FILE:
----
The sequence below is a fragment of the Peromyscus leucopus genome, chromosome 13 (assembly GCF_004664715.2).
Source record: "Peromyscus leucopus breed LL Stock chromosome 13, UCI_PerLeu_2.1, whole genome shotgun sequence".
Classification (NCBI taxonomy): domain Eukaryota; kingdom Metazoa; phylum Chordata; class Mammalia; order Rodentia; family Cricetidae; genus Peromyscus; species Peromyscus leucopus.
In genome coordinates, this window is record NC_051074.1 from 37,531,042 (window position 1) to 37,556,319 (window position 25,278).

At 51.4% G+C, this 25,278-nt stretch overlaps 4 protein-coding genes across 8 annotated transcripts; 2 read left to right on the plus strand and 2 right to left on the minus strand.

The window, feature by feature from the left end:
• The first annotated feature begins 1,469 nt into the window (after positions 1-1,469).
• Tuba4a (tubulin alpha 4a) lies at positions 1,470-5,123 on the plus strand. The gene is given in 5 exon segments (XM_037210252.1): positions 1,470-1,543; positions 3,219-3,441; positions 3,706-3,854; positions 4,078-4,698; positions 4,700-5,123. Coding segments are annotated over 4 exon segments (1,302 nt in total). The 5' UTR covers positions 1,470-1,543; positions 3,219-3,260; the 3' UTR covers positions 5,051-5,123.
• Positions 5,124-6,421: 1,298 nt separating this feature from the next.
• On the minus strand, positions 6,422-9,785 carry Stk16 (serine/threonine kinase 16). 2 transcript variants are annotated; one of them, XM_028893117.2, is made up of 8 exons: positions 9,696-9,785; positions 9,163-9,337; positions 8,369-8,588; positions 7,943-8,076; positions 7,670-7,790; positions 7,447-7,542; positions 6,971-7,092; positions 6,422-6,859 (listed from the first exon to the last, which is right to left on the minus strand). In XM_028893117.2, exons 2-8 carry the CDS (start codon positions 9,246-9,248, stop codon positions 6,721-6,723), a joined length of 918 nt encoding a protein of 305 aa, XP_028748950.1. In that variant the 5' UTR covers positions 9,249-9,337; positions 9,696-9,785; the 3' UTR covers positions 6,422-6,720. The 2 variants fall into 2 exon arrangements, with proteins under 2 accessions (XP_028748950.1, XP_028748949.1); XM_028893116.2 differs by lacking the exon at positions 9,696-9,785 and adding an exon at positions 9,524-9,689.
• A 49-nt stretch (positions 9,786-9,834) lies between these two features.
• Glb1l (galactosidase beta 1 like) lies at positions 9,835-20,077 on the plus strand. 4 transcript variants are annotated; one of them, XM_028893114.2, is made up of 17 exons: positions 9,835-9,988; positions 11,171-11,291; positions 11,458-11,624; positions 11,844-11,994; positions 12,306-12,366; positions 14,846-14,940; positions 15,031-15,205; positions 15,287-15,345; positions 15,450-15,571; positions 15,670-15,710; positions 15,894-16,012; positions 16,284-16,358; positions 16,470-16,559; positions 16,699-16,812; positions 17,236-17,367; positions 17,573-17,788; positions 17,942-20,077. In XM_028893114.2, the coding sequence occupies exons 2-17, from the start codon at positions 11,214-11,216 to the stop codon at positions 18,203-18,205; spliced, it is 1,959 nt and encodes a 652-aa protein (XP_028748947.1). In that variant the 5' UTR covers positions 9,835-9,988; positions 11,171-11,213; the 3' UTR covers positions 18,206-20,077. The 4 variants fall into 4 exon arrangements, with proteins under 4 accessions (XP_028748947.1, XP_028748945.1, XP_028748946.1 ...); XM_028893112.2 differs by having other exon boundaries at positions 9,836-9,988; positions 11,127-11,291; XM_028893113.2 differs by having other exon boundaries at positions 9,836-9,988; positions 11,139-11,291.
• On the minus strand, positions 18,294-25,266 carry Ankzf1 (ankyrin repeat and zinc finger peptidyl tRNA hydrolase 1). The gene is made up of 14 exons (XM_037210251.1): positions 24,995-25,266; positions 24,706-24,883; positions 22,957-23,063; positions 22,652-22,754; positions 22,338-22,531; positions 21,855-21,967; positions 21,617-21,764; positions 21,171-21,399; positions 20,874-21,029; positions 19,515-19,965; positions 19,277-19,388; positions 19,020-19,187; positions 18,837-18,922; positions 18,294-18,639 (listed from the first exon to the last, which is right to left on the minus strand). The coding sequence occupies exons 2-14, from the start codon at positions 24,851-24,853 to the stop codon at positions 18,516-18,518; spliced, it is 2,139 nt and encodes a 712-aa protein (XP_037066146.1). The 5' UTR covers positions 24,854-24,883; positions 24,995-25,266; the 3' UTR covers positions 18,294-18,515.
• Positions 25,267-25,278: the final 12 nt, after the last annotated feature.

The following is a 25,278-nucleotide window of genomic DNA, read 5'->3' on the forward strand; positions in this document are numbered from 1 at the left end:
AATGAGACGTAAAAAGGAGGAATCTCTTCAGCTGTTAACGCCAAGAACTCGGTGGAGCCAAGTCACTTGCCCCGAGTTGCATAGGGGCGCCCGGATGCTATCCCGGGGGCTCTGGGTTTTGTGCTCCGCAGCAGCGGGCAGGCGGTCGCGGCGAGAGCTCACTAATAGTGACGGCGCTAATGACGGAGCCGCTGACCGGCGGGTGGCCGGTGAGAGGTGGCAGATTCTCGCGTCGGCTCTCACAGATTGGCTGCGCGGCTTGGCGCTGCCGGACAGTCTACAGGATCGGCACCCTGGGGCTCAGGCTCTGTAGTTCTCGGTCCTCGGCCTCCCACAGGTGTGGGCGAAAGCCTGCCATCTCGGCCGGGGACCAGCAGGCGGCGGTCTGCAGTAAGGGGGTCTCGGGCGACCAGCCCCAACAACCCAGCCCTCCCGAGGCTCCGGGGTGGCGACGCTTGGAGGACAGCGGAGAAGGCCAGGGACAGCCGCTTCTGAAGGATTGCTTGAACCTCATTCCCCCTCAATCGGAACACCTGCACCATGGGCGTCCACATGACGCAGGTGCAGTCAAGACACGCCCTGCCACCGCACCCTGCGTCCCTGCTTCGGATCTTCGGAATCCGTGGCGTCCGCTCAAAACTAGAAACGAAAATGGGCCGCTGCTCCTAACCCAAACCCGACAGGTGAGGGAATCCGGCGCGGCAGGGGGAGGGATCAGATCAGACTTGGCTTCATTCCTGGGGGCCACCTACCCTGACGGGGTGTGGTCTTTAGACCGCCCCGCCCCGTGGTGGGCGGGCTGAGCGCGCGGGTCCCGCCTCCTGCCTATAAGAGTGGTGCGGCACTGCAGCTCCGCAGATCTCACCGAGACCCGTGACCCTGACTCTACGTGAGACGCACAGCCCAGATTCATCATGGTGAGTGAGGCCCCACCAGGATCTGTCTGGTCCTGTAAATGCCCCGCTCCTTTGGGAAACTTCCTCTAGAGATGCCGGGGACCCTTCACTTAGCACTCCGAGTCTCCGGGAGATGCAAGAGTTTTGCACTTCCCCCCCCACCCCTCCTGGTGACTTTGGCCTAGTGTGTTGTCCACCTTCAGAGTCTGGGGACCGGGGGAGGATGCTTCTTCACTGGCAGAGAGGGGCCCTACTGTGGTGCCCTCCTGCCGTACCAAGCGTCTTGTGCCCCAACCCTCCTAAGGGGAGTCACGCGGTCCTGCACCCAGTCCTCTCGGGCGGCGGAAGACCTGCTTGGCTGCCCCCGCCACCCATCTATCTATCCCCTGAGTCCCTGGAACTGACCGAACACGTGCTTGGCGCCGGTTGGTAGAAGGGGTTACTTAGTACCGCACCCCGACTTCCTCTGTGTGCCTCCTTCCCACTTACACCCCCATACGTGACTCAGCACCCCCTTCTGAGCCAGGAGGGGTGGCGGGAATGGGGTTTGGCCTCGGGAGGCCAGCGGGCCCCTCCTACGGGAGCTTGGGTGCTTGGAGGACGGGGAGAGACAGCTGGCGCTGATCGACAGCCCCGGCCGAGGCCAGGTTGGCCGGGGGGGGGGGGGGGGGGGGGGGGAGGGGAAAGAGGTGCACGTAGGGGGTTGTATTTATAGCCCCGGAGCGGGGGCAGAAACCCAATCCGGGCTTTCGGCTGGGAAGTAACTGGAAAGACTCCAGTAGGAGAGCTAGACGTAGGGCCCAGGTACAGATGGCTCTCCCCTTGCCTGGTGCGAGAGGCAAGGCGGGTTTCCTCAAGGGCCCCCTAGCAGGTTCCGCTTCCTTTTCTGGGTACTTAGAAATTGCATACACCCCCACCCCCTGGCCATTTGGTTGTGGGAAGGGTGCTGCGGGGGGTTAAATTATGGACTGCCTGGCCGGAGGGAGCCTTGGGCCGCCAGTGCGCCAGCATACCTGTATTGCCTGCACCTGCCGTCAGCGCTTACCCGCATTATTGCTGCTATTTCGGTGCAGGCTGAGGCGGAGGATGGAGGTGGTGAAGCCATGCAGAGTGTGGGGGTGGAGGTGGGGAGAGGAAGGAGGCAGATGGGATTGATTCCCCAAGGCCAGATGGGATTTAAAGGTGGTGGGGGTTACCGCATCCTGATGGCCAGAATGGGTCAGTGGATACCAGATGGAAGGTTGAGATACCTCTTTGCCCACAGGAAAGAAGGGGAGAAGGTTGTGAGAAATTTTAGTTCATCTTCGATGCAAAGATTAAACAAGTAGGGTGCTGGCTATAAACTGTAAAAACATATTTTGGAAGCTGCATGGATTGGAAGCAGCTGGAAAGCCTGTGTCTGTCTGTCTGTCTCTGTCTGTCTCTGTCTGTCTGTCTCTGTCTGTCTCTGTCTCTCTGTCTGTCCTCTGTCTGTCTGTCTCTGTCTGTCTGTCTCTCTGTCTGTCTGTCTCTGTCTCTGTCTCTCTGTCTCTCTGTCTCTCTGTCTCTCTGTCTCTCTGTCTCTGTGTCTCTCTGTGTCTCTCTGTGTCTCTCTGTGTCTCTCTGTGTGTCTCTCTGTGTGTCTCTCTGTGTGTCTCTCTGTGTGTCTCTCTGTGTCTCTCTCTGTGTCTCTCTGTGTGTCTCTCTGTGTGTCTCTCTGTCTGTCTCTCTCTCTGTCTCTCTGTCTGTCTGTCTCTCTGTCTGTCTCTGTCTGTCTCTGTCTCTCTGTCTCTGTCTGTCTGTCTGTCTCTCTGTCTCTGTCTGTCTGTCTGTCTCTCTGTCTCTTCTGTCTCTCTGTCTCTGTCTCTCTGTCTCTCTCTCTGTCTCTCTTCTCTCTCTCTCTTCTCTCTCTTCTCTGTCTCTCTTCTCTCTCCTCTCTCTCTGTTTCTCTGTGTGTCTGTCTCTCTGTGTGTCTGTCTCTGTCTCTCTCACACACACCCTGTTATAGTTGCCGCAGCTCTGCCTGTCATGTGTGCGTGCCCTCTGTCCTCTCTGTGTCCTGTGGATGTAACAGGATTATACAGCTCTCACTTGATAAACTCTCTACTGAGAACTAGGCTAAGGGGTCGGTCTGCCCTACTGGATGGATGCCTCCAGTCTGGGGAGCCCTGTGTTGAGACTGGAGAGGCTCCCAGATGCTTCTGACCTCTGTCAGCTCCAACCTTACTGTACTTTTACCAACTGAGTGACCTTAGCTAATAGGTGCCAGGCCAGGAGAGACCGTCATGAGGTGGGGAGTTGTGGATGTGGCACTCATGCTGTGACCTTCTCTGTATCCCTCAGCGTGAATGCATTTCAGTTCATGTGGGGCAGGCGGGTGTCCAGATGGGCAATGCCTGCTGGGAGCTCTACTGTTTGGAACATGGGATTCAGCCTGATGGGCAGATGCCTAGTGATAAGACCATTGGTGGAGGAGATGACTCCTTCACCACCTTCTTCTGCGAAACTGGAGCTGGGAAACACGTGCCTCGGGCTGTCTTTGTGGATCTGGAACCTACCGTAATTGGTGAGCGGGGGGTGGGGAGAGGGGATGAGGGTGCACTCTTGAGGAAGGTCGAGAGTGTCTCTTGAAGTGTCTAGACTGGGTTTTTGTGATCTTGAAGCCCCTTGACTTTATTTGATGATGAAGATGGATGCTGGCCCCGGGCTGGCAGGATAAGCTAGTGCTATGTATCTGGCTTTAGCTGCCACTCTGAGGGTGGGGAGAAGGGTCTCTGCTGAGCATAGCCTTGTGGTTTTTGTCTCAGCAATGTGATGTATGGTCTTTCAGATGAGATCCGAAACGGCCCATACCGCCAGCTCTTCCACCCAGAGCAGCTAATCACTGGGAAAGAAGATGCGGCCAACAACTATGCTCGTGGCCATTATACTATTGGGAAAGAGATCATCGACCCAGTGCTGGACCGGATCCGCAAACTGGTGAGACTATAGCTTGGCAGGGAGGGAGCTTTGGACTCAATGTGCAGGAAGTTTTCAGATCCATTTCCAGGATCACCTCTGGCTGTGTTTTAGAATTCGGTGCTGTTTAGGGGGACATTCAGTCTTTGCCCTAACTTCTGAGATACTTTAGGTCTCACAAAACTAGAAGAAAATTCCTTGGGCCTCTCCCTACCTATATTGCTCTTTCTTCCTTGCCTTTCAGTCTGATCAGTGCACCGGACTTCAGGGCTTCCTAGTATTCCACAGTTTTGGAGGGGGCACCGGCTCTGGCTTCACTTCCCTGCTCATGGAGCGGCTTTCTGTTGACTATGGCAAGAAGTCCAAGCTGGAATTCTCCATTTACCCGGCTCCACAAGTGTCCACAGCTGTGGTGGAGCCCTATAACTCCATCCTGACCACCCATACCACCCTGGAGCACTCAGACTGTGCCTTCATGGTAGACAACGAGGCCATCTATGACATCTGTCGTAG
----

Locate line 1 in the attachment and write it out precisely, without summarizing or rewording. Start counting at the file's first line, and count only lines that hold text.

The sequence below is a fragment of the Peromyscus leucopus genome, chromosome 13 (assembly GCF_004664715.2).